Andy Moore

Andy Moore, Age 22, Self-Employed Gardener; Big Branch, Kentucky, Perry County:

“I pretty much just work for myself. Seems like I can make a little better money than what a minimum wage job pays. Besides gardening, you see these people on TV, doing the ginsenging, and stuff like that? I do that, plus dig more than that. 

There’s hundreds of medicinal plants around here can be sold. It just all depends on what the market’s bringing, and what the buyers are wanting. I sell to a middleman basically, that deals with that stuff. I’ve sold the black cohosh, blue cohosh, wild hydrangea, May apple, bloodroot, yellow root, ginseng, elm bark, moss, stone root, wild yams. I mean, I could keep on naming them. 

I learned a lot of plants from my parents, but when I got into it, I took it a little bit further. I took it upon myself to learn other things, and I still learn something every day.

Growing up, I was never in the house. I never wanted to be inside. Period. I was interested in hunting and fishing, just anything, any excuse to be outside, or to be in the garden, or to just be doing something in nature. [I enjoyed] anything to do with putting my feet on the dirt.

Hillbilly, mountain man, redneck…I guess you consider me a hybrid. 

The stuff that we’re doing right here [in Appalachia] is real good. There’s all kinds of stuff that can be done, as far as money. Some people may choose not to do that. Some people don’t want to live this kind of lifestyle, but it is a good, alternative lifestyle. There’s so many ways that you can make money making a living off of what’s provided to you here.

There are options. You’re not going to be a millionaire doing it, but from what I’ve learned, you’re always going to have enough to survive, and that’s the kind of person I am. I don’t want a lot of extra stuff. As long as I have what I need, I’m happy with it.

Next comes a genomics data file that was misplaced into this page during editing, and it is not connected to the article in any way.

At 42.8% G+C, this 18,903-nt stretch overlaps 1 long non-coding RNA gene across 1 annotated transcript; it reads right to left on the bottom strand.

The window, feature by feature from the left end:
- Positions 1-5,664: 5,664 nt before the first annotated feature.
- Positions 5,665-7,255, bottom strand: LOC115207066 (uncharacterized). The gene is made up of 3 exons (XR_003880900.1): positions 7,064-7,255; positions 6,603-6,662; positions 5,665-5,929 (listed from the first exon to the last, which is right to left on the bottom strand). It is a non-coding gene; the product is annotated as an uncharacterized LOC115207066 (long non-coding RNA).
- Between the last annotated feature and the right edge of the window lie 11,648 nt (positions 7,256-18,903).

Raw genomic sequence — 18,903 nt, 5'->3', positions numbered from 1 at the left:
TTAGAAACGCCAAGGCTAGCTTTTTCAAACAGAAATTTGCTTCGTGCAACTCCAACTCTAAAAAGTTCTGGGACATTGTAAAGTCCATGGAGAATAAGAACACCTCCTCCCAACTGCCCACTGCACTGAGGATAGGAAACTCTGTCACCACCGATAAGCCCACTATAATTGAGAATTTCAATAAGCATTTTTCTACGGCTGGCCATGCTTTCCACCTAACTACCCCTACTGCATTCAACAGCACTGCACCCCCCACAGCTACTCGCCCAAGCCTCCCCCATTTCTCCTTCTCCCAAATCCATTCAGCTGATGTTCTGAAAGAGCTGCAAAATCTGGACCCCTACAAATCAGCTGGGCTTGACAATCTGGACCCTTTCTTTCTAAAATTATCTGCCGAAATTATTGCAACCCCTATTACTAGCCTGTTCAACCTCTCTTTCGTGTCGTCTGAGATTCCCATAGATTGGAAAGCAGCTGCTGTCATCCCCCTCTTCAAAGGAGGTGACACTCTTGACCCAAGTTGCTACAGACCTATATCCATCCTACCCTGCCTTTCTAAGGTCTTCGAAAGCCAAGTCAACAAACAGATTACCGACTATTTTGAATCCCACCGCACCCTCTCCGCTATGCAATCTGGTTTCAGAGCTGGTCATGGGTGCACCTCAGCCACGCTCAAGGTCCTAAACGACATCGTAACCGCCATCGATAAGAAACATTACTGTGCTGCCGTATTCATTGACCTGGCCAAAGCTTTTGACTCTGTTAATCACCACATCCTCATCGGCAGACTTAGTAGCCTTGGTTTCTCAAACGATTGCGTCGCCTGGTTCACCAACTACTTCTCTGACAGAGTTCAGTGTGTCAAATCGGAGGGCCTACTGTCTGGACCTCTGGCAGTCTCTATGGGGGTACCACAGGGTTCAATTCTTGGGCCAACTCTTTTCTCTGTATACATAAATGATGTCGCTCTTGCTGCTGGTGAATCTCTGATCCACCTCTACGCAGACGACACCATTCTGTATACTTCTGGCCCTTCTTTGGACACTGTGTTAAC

It’s [Appalachia] just where I grew up, and what I’m accustomed to. Since I was a kid, I’ve devoted my life to learning this stuff. If I left here now, it’s throwing a life’s work away. As far as being in a town or a city, I just never was that kind of person. 

You got a lot of different bloodlines that makes the Appalachian people, and it’s a rich heritage. It’s hard to put into words about the way the people around here are. We’re a different breed, and we’re a very stereotyped people, too, for the wrong reasons.

People think that this part of the country is just a host of ignorant people, and that’s a bad thing to say, because no matter where you go in the world, there’s going to be people ignorant of something else in the world. You have to look upon the knowledge that’s here, or anywhere else you go. 

I’m not saying that we’re ignorant of the rest of the world. I’m just saying as a collective knowledge, we’re different about what we know, and how we live. Just because somebody hears an accent from around here, they think you’re illiterate, that you just grew up poor, and will never accomplish anything. And that’s a bad mindset to have.

(Regarding the region’s future) I look for there to be a lot less people here than what they are right now, and for the people that decides to stay, it’s going to be a different industry than what we’ve been used to. People that decide to stay, is going to have to find new ways to make a living. 

Like I said, there’s a lot of different ways we can do that. Be open to trying new things. If you’re going to be here anyway, you might as try something else, ‘cause what we been doing, it isn’t working anymore.

I’ve never had a time in my life that I wasn’t happy here. I was born here, and I have full intentions of dying here. And, I guess as long as I die here, I’ll die happy. 

I’ve always said that there’s one thing that every road on this planet has in common; there’s not a single one of ‘em can take me where I want to be. It can get me a little bit closer, but it can’t take me there. 

I have to be out in the woods, or be out in the middle of nowhere to be happy.“